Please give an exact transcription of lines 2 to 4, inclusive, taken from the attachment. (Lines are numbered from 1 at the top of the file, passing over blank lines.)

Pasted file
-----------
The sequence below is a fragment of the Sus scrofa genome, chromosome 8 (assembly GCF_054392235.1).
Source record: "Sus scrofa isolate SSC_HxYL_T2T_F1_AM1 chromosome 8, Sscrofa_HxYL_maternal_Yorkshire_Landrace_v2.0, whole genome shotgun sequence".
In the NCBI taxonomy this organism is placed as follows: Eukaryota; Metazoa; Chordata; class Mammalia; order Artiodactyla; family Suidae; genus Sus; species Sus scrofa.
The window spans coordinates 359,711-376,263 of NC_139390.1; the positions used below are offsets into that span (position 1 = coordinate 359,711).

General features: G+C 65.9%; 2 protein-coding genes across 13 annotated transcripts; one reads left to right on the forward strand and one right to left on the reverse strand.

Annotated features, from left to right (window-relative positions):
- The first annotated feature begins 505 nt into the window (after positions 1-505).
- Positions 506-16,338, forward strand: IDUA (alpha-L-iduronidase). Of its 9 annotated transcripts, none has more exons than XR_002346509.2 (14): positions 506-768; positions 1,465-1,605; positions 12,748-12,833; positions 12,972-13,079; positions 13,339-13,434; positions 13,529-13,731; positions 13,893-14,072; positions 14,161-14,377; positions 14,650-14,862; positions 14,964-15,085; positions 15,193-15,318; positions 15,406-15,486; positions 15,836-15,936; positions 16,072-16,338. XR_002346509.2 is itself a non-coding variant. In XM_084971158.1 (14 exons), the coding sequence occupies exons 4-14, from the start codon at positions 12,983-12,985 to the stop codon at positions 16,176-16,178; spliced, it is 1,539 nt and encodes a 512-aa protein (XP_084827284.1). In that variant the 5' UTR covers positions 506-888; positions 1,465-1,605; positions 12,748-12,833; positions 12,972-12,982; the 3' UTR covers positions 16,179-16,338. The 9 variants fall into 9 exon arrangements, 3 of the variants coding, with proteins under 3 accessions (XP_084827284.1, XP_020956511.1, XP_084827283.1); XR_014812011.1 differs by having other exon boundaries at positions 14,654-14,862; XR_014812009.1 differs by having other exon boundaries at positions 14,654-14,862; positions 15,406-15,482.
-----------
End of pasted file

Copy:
Source record: "Sus scrofa isolate SSC_HxYL_T2T_F1_AM1 chromosome 8, Sscrofa_HxYL_maternal_Yorkshire_Landrace_v2.0, whole genome shotgun sequence".
In the NCBI taxonomy this organism is placed as follows: Eukaryota; Metazoa; Chordata; class Mammalia; order Artiodactyla; family Suidae; genus Sus; species Sus scrofa.
The window spans coordinates 359,711-376,263 of NC_139390.1; the positions used below are offsets into that span (position 1 = coordinate 359,711).